Sex sells right? This is the theory we are led to believe, but on the contrary, it is far from the truth. This article will tackle the myth that ‘sex sells’, by drawing on the latest research.
So what does the research on sex in advertising actually say? According to a study on the effect of sexual content on the recall of advertisements (Parker & Furnham, 2007), wait for it…
Women recall non-sexual advertisements better than sexual advertisements. For both men and women, there was no main effect on recall of the type of advertisements seen (sexual vs non-sexual).
Why should this concern the advertising industry? There are a number of reasons the advertising industry should pay close attention. For instance, according to a Harvard review on The Female Economy, women are the decision makers for 94% of home furnishings, 92% of vacations, 91% of homes, 60% of automobiles (yes even the sexist car ads are useless!), and 51% of electronics. Given that women represent such a big chunk of purchasing power and have little recall for sexploitation, are advertisers missing the point?!
If there are no upsides to demeaning images in advertising of women doing domestic chores, and plenty of downsides (including propping up stubborn obstacles to gender equality), why does sexualisation in advertising continue unabated?
To start, creative teams at advertising agencies are predominantly male. In fact, only 11% of creative directors worldwide are actually female. What about the content produced in this male dominated industry? One in ten female characters in advertising is shown in sexually revealing clothing - six times the number of male characters. Men are 62% more likely than women to play characters portrayed as intelligent in advertisements, such as doctors or scientists, and 48% of the time women are more likely to be found in…you guessed it - the kitchen.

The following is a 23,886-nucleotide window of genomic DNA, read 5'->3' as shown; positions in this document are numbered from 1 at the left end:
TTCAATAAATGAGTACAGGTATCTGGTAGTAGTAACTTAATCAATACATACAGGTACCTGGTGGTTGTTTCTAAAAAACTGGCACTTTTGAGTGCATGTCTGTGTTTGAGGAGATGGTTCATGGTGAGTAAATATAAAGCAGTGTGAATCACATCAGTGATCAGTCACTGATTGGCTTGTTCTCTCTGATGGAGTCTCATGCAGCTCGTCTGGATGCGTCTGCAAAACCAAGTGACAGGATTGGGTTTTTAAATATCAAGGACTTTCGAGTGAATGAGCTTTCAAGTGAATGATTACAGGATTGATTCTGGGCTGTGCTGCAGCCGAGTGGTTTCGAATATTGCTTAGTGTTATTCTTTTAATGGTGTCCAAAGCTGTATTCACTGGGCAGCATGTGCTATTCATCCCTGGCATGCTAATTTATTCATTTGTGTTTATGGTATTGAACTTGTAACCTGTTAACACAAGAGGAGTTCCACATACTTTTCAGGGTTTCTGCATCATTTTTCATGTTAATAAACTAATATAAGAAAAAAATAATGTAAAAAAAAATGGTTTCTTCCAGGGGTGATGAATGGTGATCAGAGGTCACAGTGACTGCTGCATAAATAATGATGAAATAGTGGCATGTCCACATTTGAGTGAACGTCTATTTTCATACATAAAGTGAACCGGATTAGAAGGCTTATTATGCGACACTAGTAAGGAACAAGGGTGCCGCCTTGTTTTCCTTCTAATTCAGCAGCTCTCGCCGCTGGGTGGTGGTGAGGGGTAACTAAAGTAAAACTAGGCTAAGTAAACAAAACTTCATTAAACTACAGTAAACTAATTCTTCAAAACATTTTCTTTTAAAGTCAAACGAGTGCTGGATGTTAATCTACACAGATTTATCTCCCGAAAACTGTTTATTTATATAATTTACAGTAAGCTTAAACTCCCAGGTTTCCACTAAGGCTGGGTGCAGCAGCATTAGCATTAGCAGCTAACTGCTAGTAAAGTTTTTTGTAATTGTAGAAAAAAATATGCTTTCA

I don’t know about your household, but this has just reminded me I still have burnt cookies in the oven from yesterday’s attempt at baking for the first time this year. Personally, I don’t think the advertising industry understands their most powerful purse string holders out there!
The United Nations Agency on Women has called on advertisers to do better:
Executive Director Phumzile Mlambo-Ngcuka, has called on advertising leaders attending the industry’s annual Cannes Lions Festival of Creativity, to eliminate stereotypes and commit to gender equality.
“Advertising has the power to create positive portrayals of women and eliminate stereotypes!”
Phillip Thomas, Chief Executive of the annual advertising event in Cannes, was also on board with Mlambo-Ngcuka’s pitch to use advertising as a weapon for good, saying
“The industry can make an effort to mentor women, employ and promote more female creative teams and reward work that promotes positive images”.
Berlin city is one example of much-needed change. In welcome news, the city has agreed to a ban on degrading and sexist advertising.
Industry regulation such as this has the power to change culture, end stereotyping and support the move toward gender equality.
Join us and get behind Collective Shout’s push for better advertising standards in Australia.
Rowena Heart has a BA in Health Promotion and is a freelance creative writer